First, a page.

Henrietta Dunkley
Associate Solicitor
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Date Published:23 Feb 2021 Last Updated:11 Apr 2021

What affect will the Prime Minister’s roadmap have on my wedding?

Dispute Resolution

Many couples have been left in limbo regarding whether or not their wedding this year will go ahead as planned. The Prime Minister’s announcement in the House of Commons on 22 February 2021 provided a guide to the lifting of the current restrictions.

The ‘roadmap’, which is subject to change, confirms that from 12 April 2021 weddings of up to 15 people will be able to take place, with the number of allowed guests increasing to 30 from 17 May 2021. The Prime Minister stated that the government hopes to be able to remove all legal restrictions on weddings from 21 June 2021.

As above, these dates are subject to change and assume that the following four conditions are met:

  1. The vaccine programme continues to go to plan;
  2. Evidence shows the vaccines are reducing deaths and numbers requiring hospital treatment;
  3. Infection rates do not risk a surge in hospital admissions; and
  4. New variants of the virus do not change the risk of lifting restrictions.

The announcement will be disappointing for couples, venues and suppliers with weddings planned in the coming months may have hoped that weddings could take place with larger numbers. Many couples have already postponed weddings from last year and many couples will now be looking to either rearrange their wedding or seek a refund.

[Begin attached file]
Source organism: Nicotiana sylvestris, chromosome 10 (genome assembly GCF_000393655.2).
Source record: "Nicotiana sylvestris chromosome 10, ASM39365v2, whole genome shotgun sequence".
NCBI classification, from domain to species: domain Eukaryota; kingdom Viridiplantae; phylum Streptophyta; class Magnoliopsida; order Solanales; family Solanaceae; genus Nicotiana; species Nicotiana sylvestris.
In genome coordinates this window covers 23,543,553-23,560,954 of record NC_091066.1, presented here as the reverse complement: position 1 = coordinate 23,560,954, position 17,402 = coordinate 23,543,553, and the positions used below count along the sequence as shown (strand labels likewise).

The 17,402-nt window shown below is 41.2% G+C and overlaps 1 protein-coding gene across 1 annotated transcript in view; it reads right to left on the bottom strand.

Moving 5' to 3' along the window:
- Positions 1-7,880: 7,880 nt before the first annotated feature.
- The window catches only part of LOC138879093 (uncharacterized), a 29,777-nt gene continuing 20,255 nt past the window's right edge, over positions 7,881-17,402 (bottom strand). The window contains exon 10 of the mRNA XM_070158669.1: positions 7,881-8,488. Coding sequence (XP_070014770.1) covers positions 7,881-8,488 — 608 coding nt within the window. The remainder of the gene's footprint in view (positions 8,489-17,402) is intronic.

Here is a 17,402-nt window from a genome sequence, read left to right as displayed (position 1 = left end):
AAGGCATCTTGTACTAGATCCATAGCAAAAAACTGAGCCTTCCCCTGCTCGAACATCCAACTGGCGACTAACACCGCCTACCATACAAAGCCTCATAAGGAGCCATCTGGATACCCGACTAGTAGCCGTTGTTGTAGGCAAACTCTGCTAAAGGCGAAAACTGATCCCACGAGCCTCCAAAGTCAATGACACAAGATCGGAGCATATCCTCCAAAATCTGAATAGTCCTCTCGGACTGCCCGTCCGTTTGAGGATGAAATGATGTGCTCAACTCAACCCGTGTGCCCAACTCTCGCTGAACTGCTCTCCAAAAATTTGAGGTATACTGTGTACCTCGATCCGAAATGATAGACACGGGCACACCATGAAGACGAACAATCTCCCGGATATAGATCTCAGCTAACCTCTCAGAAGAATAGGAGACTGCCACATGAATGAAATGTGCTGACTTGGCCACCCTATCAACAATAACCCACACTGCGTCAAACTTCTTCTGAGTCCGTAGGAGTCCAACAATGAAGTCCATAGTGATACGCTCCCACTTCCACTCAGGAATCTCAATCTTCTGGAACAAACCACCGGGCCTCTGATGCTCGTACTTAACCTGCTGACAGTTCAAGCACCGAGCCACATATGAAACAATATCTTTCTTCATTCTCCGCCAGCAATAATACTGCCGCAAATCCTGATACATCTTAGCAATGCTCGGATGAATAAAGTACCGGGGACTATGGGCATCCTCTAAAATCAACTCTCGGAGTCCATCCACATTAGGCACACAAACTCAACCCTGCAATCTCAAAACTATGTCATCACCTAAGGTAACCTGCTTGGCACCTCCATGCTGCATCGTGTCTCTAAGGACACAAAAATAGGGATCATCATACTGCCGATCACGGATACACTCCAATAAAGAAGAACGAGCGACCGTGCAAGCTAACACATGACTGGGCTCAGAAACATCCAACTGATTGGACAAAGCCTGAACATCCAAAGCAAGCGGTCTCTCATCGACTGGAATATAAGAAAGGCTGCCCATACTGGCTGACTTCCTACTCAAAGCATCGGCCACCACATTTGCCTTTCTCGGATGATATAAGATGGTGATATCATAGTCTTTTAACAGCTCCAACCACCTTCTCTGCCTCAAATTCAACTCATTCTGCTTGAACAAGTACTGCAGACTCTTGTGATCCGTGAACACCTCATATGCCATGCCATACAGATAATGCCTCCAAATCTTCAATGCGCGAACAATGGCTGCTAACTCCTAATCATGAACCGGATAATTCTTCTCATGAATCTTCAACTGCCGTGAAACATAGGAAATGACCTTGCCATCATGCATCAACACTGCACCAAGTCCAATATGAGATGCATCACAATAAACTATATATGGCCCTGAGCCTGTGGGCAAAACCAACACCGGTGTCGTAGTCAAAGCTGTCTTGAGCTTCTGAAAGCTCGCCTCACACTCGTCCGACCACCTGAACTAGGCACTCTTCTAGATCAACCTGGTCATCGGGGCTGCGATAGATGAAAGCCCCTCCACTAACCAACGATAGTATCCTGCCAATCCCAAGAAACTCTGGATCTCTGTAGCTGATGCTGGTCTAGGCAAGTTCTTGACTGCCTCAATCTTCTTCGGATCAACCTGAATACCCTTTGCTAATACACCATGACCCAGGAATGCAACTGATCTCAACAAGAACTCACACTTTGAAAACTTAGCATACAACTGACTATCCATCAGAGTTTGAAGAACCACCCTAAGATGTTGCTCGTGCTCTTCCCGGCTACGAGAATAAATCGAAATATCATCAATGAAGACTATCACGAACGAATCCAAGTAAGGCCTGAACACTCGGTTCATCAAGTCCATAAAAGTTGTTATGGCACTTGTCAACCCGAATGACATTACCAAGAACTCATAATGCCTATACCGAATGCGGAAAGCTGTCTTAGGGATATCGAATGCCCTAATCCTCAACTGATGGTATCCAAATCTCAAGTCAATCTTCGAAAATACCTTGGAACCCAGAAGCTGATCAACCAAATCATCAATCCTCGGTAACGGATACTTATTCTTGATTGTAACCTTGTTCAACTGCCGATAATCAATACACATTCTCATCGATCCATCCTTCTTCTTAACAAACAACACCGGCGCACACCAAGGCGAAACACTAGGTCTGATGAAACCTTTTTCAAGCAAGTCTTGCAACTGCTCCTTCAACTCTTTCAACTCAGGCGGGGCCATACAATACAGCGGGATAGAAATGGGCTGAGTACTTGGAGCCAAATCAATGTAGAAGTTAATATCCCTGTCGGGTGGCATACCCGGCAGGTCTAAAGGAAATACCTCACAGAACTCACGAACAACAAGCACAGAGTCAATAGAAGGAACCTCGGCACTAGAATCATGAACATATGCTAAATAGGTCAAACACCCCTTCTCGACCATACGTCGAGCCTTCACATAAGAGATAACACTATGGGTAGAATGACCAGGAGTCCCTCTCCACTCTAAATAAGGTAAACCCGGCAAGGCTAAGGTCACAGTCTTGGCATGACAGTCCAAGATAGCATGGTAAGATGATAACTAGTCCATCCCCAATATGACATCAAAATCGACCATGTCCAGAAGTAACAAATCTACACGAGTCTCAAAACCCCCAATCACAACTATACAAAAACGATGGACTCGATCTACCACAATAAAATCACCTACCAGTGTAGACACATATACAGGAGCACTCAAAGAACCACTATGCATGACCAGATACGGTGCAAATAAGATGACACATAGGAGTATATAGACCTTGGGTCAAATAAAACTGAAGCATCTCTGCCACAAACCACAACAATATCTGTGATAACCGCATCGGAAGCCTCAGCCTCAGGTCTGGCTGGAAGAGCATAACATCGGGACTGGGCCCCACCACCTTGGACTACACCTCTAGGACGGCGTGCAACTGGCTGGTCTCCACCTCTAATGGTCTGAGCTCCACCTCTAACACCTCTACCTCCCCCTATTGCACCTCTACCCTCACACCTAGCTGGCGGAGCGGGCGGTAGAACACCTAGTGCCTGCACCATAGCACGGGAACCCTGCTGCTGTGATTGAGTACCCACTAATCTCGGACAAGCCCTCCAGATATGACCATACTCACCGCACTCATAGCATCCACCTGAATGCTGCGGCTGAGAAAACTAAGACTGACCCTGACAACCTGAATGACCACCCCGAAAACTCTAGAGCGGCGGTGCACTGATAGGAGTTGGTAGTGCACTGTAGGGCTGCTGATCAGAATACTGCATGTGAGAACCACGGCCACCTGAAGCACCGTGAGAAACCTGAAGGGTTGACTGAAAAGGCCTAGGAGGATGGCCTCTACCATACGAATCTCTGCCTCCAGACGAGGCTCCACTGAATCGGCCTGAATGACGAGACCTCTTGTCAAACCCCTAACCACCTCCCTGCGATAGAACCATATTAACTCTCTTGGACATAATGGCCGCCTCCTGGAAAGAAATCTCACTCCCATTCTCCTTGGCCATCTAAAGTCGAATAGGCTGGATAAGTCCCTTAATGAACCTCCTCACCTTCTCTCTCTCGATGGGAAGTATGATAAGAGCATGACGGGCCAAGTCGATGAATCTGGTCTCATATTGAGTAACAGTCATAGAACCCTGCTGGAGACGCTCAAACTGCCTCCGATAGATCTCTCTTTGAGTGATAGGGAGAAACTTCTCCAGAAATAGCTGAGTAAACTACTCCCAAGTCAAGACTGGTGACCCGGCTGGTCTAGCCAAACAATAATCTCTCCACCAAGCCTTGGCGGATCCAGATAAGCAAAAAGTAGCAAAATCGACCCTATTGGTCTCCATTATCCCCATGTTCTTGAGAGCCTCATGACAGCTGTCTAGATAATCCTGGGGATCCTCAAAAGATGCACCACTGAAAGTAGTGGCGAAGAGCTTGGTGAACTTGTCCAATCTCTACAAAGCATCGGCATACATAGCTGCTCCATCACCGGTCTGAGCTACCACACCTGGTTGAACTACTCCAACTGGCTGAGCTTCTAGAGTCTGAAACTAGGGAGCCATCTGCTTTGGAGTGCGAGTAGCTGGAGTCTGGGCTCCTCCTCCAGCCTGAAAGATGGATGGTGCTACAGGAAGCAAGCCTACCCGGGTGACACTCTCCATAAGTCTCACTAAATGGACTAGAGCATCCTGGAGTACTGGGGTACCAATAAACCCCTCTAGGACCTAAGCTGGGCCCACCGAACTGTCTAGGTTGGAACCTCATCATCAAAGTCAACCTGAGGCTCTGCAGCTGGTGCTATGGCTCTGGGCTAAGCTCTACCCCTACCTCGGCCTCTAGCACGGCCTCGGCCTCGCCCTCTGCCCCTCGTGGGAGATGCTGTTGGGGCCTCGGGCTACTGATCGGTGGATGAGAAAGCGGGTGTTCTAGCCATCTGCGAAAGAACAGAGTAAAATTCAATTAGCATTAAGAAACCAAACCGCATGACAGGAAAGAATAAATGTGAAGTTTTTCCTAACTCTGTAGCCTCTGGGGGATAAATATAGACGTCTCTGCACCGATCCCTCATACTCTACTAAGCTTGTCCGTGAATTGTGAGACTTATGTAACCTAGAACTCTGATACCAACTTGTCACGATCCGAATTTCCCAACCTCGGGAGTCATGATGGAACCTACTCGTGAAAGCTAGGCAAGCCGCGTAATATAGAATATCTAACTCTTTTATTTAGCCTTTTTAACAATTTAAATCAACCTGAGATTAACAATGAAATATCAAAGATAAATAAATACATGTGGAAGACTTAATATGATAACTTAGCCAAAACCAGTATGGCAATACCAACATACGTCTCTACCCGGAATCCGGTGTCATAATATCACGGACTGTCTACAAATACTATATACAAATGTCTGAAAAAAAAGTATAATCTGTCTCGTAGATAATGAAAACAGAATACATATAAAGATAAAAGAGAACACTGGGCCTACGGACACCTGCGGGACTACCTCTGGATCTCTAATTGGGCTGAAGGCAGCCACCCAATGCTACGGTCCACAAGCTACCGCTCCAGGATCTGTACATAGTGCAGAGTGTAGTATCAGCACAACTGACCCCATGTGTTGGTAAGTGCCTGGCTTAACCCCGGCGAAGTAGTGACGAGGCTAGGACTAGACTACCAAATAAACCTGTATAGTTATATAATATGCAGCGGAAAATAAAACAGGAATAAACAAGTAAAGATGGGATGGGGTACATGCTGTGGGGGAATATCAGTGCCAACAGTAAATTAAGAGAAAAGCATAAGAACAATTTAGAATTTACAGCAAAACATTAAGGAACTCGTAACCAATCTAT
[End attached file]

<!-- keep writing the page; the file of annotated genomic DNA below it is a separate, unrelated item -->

Can I cancel my wedding?

If due to the coronavirus lockdown restrictions your wedding is unable to take place, or if your wedding would arguably be very different to what was originally agreed (for example dramatically reduced guest numbers) then you may be able to argue that the wedding contract has been frustrated.

Frustration is where, due to no fault of either party to the contract, performance of the contract can no longer be fulfilled. When a contract is frustrated the consumer is entitled to a refund and no further payments would be due, this includes ‘non-refundable’ deposits. Although venues/suppliers may be able to deduct some costs if these have already been incurred for organising the wedding, the CMA are clear however which costs can and cannot be recovered and that any costs should be reasonable.

How can Ellis Jones help?

Since the start of the pandemic we have assisted many couples whose weddings have been postponed or cancelled due to COVID-19 restrictions, as well as suppliers who are concerned about the enforceability of their contracts, to come to resolve disputes concerning these important events. If you would like advice on how best to deal with the situation, please contact our Dispute Resolution team by emailing Henrietta.Dunkley@ellisjones.co.uk or Leah.Sharman@ellisjones.co.uk to discuss your case and how we may be able to assist.